By Gareth Jenkins (vol. 7, no. 3 of the Turkey Analyst)
In recent weeks, there have been numerous calls for President Abdullah Gül to intervene to calm the continuing domestic political turmoil caused by the power struggle between Prime Minister Tayyip Erdoğan and the Gülen Movement. But any intervention carries considerable risks as well as potential benefits.
By Svante E. Cornell (vol. 7, no. 3 of the Turkey Analyst)
Since Turkish prosecutors launched a major corruption probe targeting the government in December, Prime Minister Recep Tayyip Erdoğan has focused his efforts to prevent the release and dissemination of further incriminating evidence concerning his government and family. This has included efforts to undermine the independence of the judiciary, to stifle freedom of expression, and the peddling of various conspiracy theories. The new, restrictive amendments to laws governing the internet are undoubtedly authoritarian and repressive, but they are simultaneously a sign of weakness.
By Svante E. Cornell (vol. 07, no. 01 of the Turkey Analyst)
Turkey’s already tense political environment has taken a turn for the worse since a December 17, 2013 raid exposed what appears to be a culture of runaway corruption in the AKP government. Events since then have put the spotlight on the two main trends in Turkey’s politics in the past year: on the one hand, Prime Minister Recep Tayyip Erdoğan’s growing unaccountability and authoritarianism; and on the other, the implosion of the Islamic conservative power coalition, and specifically the struggle between Erdoğan and the Gülen movement. Going forward, the question is for how long Erdoğan, whose ambitions of a presidential system have most certainly been thwarted, will be able to remain in power at all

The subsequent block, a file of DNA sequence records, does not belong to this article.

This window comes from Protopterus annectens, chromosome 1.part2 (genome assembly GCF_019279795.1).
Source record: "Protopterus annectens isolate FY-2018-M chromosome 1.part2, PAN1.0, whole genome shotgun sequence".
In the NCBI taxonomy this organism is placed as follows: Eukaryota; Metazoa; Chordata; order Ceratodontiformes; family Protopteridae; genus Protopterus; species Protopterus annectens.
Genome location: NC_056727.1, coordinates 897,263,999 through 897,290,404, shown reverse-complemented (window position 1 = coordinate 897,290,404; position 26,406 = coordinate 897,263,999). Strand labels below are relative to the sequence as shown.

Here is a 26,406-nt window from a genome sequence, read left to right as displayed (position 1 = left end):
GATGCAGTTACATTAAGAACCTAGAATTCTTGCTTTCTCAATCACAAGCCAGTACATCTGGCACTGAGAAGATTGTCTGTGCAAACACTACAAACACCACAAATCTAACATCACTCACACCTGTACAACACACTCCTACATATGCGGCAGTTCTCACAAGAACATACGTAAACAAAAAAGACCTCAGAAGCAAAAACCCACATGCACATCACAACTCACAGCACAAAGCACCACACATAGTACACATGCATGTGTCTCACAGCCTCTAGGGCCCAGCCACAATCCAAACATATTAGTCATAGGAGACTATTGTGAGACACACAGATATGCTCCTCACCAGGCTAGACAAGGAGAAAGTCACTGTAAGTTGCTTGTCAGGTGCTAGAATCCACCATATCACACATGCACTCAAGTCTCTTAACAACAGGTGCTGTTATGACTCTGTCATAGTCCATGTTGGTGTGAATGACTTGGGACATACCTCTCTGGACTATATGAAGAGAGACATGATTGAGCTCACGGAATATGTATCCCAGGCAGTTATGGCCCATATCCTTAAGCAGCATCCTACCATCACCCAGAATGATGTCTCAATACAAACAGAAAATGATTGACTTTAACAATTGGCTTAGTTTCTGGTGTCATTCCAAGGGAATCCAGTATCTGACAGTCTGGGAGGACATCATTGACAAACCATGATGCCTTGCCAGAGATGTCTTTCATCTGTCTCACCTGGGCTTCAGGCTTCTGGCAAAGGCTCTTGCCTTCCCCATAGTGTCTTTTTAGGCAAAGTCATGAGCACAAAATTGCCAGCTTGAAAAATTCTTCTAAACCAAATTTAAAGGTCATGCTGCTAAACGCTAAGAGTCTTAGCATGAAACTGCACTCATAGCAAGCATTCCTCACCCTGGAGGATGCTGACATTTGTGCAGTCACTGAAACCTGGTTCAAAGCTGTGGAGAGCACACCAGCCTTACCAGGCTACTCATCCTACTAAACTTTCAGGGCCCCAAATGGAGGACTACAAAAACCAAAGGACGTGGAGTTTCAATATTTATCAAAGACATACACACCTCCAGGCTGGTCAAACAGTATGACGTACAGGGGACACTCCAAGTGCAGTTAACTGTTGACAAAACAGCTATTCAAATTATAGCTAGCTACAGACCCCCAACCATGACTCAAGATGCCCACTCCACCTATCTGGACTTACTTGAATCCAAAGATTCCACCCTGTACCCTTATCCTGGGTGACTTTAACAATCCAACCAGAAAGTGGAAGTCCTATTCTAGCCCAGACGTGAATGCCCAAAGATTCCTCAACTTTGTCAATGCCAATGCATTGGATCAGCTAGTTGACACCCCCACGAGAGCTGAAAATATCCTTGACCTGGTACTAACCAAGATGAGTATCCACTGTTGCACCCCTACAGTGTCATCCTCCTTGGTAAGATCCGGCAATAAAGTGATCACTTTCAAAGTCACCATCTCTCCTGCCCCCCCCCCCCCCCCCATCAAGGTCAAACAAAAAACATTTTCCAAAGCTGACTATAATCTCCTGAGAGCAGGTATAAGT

By Gareth H. Jenkins (vol. 07, no. 01 of the Turkey Analyst)
The escalating power struggle between Turkish Prime Minister Recep Tayyip Erdoğan and the followers of the exiled Islamic preacher Fethullah Gülen, collectively known as the Gülen Movement, has stripped away the last traces of the facades that each had spent years trying to construct.
By Halil M. Karaveli (vol. 6, no. 23 of the Turkey Analyst)
The civil war in the Turkish state is unprecedented in the history of the republic. Prime Minister Erdoğan is preparing to deliver a final blow to the “cemaat” and may succeed in asserting his control over the state apparatus. But Erdoğan’s political fortunes depend on convincing the conservatives that his party is “clean”, and that Fethullah Gülen’s Hizmet movement is a “gang” in collusion with hostile foreign powers against the “pious” government. While it was easy to mobilize the conservatives against the Gezi protesters, it may prove more challenging to discredit what used to be fellow Islamic conservative allies.
The Turkey Analyst is a publication of the Central Asia-Caucasus Institute & Silk Road Studies Joint Center, designed to bring authoritative analysis and news on the rapidly developing domestic and foreign policy issues in Turkey. It includes topical analysis, as well as a summary of the Turkish media debate.